Las Vegas is a perfect jumping-off point for many other national parks. Spectacular Zion and Bryce Canyon are only a couple of hours north, and The Grand Canyon and Sedona beckon from the south. Less than two 2 hours away is Death Valley National Park, North America’s lowest point.
Hiking through Valley of Fire State Park
Ranches and Horses
Nevada was once full of horses and cowboys. You can still easily spot (and even get close to) wild horses and their foals in the spring at Cold Creek Canyon, a short drive away. These horses are the descendants of escapees from the 1800s horse trade, horses abandoned by Native Americans, and settlers coming to the Las Vegas valley.
A group of wild horses of Nevada
And you can pick apples at an orchard in the fall. Who would have thought? Surprised that such succulent produce can be grown in the desert? Thanks to the Gilcrease Family and natural artesian springs, this 60-acre patch of the most fertile farming land in the Las Vegas area has been preserved for over 90 years for the community to enjoy. The Gilcrease Farm is a u-pick orchard with a few exceptions. They usually open in April and offer whatever fruits and veggies are in season.
Three Unique Restaurants Locals Love
Esther’s resides in a modest two-story industrial building downtown in The Arts District (10ten minutes from the Strip). During Ccovid, the restaurant expanded its capacity by erecting eight8 tiny tents or “pods” outside, which have carpet, lighting, and heating. They specialize in seasonal Italian Cuisine using produce from local farms. The pasta, bread, and pizza are all made in-house.
The cowboys used to come here for barbecue, tying up their horses outside. In the ’50s, Sinatra and other headliners drove up the dusty roads to reach this refuge in the northwest, far from the tourist hotels of The Strip. Today, it feels like a step into the past the moment you turn the corner and see the ranch’s wooden fencing and low-slung adobe building. It still is open for business, serving steaks (mostly to locals).
Step into the past with a steak dinner at Bob Taylor’s Ranch House
At the opposite end of the spectrum in decor and geography is the lovely hip establishment, Mimi’ & Coco’ Bistro, which sits right on Lake Las Vegas in the southwest part of town. It features a beautiful patio surrounded by trailing white roses from which you can look out over the lake.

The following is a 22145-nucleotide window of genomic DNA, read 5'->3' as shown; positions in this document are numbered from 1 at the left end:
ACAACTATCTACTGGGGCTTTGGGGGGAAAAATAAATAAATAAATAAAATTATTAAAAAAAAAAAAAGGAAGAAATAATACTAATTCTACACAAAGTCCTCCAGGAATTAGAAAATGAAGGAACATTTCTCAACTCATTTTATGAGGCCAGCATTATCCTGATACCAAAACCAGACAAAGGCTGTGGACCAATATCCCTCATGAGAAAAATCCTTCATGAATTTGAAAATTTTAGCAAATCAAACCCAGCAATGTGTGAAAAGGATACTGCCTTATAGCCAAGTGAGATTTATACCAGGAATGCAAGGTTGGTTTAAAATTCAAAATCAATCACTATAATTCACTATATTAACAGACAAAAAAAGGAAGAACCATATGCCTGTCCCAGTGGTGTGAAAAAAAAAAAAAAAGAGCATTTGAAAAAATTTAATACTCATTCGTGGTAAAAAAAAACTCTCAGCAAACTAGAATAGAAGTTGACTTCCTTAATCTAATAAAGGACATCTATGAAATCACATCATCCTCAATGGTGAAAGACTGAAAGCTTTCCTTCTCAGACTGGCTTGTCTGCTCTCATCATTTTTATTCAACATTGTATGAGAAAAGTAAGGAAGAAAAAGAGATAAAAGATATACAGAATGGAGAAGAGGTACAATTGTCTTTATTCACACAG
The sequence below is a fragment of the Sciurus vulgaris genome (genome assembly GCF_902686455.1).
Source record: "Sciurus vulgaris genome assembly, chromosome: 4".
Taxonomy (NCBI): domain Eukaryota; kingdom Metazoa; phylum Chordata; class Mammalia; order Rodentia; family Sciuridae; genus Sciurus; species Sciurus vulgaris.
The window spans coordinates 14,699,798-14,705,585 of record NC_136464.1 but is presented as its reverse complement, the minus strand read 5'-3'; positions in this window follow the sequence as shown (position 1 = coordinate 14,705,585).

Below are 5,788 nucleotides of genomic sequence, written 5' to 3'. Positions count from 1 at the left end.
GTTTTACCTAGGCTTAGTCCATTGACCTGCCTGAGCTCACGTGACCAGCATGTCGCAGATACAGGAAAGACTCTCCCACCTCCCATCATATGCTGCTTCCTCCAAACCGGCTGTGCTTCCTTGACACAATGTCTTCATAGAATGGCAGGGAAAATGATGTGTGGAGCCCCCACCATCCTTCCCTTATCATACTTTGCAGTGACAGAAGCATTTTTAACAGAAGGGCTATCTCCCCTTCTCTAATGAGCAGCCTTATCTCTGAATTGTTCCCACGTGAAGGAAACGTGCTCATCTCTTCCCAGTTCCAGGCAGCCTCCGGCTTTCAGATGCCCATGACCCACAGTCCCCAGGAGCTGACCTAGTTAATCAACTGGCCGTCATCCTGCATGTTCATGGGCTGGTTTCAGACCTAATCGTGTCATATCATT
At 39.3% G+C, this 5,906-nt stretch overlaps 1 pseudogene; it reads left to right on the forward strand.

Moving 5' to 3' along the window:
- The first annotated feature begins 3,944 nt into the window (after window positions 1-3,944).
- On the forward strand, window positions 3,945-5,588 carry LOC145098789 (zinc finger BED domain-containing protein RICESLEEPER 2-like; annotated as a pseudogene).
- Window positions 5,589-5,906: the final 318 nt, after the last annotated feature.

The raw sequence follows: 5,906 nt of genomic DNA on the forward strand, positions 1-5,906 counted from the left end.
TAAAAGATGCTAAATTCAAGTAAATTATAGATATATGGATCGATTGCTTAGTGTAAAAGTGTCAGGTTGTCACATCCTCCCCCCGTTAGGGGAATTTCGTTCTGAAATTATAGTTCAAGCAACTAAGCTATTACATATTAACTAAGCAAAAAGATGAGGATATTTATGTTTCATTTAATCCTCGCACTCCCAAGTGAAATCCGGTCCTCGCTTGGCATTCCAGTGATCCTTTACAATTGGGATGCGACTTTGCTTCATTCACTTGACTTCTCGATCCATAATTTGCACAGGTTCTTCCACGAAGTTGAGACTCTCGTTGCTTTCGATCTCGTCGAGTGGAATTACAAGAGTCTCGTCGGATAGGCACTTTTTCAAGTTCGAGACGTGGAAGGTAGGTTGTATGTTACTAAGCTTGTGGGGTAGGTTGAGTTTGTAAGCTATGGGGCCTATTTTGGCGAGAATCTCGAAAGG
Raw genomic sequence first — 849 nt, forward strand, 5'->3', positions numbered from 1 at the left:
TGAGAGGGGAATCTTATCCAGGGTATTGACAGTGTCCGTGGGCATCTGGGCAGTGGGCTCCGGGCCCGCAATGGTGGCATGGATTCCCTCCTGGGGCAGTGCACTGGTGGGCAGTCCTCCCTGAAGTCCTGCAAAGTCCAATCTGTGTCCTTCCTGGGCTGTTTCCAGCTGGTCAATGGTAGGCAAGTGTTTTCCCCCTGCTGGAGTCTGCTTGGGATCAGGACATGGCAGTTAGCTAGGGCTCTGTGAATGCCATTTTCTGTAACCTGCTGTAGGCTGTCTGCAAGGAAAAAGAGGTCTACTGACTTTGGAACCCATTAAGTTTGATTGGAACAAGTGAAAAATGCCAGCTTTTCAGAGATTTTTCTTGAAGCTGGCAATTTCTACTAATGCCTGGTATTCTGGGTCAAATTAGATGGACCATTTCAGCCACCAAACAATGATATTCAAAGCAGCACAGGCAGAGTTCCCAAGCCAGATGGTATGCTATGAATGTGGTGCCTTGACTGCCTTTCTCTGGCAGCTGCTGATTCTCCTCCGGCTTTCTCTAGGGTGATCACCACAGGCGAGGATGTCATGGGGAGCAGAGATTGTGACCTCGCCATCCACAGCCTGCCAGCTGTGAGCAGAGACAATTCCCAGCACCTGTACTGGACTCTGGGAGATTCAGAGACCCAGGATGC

The beautiful view from the dining area at Mimi’ & Coco’
Entrance to Mimi’ & Coco’
Two Hotels off the Strip
Only 20 minutes from the Las Vegas Strip, situated on 50 acres of lush garden landscape in the beautiful Summerlin area, the JW Marriott Resort and Spa offers every advantage of a 5-star hotel on the Strip, but in peaceful surroundings and with world-class golf nearby.
This resort sits on the shores of Lake Las Vegas, another artificial lake, and can arrange a tee time at one of two championship golf courses, both of which are moments away. Each offers exceptional play and stunning Lake Las Vegas views.
Other Things To Do (Not Inside a Casino)
Here you can pull on your cowboy boots and attend a rodeo. For 10 days in December, the National Finals Rodeo (NFR) transforms the look and feel of Las Vegas spectacularly as thousands of rodeo enthusiasts decked out in Wrangler jeans, cowboy boots, and outsized hats stroll up and down the Vegas strip.
NASCAR and personal driving experiences
At The Las Vegas/ Motor Speedway, you can attend all sorts of car races and even experience your own time behind the wheel on their 1.2-mile racetrack. Have you ever wanted to drive a supercar on a racetrack? They offer a fleet of exotic supercars from Ferrari, Lamborghini, Porsche, Aston Martin, Audi R8, Mercedes-AMG GT S, Corvette Z06, and the Nissan GT-R. Take the wheel of these incredible machines with one-on-one coaching from a professional racing instructor.
The RiISE Festival (October)
Thousands of people light lamps, most with messages to loved ones, and send them flying up into the night sky at the Jean Dry Lake Bed, 40 minutes south of Las Vegas. The RiSE Festival has always been more than a spectacle. It is an uplifting and inspiring experience, an experience not to be missed.